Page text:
Talking Madeira wine with producer Bartholomew Broadbent
“I grew up with the best wines in the world. I started when I was seven. But my parents told me that drinking too much wine would stunt my growth. I’m 5’11½” now.
Somerset-born Bartholomew Broadbent pioneered the reintroduction of port and Madeira to the United States, he produces his own Madeira and is the first producer to sell Single Cask Madeira.
“Essentially, they are the very best of the hundreds of Madeira casks that we alone have identified as worthy of bottling,” says the former pupil at Milton Abbey School in Dorset.
“The best rainwater in the world is found in the Atlantic, four hundred miles off the west coast of Africa. Rainwater Medium Dry Madeira can be considered an excellent entry-level Madeiran wine, but is also an excellent fortified wine in its own right. Madeira practically disappeared from the US after Prohibition.”
“No one really knows why Rainwater happened,” adds the Englishman, who now lives in Virginia. “One theory is that a gentleman in Savannah, Georgia tried some and said, ‘It’s as good as rainwater.’ Naturally, pre-industrial acid rain.
“The second theory is that some casks sent to the United States for merchant William Neyle Habersham were also left in Savannah at the port. They were left outside and watered down by a tropical storm.”
Today, Rainwater is still a light Madeiran style. By law, it must also be light. The wine is usually bottled when it is around three years old, but some producers, such as Justino’s, have bottled rainwater that is 10 years old. They are made primarily from Negra Mole grapes, but could also contain Triumfo or Complexa.
He launched his own Broadbent Madeira in 1996 and sent his parents to the island to develop blends and buy wines from vintages dating back to 1933. He tells me: “Selling Madeira is easy. people like it. It has a very refreshing acidity and flavors that are more or less universally loved. It’s also very versatile, from dry to sweet, and it’s handy that a bottle won’t spoil after opening. It can be kept open for years. It’s also the ultimate dessert wine. Most late harvest wines and Sauternes are sweet and have a long sweet finish.”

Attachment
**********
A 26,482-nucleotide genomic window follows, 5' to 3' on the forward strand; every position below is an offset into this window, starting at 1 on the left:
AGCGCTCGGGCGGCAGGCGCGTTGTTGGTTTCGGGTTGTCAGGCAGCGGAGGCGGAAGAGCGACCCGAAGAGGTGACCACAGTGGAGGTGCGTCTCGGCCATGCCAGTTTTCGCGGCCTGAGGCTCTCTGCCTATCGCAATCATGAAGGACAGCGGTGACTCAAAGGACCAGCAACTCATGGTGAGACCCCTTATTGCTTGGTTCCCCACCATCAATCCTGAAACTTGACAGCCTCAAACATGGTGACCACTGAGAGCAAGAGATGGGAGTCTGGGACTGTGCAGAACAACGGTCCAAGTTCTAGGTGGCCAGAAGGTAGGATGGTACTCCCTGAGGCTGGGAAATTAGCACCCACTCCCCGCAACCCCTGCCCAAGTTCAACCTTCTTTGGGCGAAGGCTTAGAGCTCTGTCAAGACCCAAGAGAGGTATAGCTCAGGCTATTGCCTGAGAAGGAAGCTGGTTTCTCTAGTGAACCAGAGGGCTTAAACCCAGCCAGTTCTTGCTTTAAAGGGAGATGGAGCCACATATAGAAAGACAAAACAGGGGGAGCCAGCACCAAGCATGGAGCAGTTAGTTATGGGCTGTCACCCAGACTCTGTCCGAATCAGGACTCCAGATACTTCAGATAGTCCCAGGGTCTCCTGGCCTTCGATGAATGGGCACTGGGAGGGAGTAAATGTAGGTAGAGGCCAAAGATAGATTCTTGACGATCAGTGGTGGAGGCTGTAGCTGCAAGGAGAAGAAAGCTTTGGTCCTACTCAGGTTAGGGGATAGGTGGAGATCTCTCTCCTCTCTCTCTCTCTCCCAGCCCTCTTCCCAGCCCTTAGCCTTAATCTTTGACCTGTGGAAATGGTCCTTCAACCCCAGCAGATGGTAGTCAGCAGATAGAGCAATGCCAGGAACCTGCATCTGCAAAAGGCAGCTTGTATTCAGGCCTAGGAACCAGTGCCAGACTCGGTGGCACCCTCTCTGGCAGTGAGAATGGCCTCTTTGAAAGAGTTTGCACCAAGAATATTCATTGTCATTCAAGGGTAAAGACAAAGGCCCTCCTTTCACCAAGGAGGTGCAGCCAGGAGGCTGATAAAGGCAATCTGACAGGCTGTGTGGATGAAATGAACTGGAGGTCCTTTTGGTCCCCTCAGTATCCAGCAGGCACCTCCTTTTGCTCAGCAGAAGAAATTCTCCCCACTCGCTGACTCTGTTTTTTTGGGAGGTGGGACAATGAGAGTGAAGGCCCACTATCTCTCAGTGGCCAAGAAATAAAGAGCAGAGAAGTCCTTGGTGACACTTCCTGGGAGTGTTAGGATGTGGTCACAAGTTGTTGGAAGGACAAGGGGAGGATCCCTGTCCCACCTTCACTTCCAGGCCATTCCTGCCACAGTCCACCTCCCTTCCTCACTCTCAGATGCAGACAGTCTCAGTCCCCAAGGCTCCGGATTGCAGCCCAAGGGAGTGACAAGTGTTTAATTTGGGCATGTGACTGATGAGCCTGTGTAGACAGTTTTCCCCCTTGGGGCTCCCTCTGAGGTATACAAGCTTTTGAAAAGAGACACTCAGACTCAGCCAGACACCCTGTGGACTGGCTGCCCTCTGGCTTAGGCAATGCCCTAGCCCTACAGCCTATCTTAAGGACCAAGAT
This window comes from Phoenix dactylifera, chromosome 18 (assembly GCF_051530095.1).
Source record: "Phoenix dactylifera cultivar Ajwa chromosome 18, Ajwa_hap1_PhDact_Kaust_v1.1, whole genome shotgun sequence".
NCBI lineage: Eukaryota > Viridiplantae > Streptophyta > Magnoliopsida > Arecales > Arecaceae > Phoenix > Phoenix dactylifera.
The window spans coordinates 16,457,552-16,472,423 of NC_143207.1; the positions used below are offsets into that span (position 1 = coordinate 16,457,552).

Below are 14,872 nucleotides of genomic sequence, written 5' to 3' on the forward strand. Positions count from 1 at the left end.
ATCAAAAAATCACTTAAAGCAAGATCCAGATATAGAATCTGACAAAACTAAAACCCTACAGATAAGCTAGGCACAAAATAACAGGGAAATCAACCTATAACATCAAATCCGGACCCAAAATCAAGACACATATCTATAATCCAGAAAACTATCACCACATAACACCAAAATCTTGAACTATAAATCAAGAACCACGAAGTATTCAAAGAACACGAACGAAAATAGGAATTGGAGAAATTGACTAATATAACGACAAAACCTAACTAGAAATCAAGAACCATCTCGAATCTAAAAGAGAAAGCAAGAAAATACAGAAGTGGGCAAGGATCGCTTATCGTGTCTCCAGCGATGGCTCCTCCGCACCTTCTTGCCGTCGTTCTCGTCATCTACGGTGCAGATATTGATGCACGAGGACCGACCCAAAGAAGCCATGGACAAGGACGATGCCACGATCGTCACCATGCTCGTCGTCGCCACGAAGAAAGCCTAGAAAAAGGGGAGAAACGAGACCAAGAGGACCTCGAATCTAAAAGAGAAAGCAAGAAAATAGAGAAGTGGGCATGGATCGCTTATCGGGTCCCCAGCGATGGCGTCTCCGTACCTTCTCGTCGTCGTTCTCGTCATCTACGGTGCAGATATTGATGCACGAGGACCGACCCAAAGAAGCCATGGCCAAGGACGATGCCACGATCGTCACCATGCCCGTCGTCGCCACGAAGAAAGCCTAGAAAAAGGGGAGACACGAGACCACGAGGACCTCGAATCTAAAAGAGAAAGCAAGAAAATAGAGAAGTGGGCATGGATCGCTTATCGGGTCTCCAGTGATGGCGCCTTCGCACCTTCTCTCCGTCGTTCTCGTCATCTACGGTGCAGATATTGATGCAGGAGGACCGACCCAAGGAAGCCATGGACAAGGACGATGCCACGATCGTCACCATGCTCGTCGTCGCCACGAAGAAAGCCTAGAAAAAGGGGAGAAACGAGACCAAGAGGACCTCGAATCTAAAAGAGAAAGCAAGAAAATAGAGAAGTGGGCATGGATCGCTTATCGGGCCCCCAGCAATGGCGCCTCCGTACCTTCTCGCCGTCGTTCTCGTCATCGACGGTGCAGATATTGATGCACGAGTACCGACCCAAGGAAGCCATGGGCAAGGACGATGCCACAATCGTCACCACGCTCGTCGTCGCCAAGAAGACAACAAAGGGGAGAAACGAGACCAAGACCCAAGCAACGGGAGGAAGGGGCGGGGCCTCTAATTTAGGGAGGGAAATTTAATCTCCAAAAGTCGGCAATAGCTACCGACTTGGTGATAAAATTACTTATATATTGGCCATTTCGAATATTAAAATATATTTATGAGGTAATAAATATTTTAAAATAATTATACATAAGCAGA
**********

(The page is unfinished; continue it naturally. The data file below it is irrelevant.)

Madeira also has very strong ties with the US. George Washington drank a pint a day, Betsy Ross had a side table with Madeira on it when she sewed the flag, and the Constitution and the Declaration of Independence were officially toasted with Madeira. Wine was even invented by shipping it to America when it was found to have improved after being stored in barrels in ships’ holds where it was heated and we still simulate the voyage by using Heating Madeira as part of the production process.
In fact, it was America’s first tax loophole when the King of England declared that all goods shipped to America should be taxed, but Madeira forgot. As part of Portugal, Madeira was the first country to recognize America’s independence.
Broadbent states, “Up until Prohibition, it was the best-selling wine in America. All of that makes it a very easy wine to sell.”
Rainwater Madeira wine is aged in “estufas” rooms and its secret is that a small amount of distilled alcohol made from cane sugar is added to stabilize the wine.
Traditionally there have been four primary high acid grapes used to make Madeiras. In ascending order of sweetness, from very dry to sweet, these were Sercial (from the North), Verdelho, Bual (found mainly in the South) and early harvested Malvasia (also known as ‘Malmsey’ and also grown in the South). Because Madeiran wines were originally ‘made’ on board ships on long voyages to keep them from spoiling, they were known as ‘vinho da roda’ (wines that made the round trip) wines.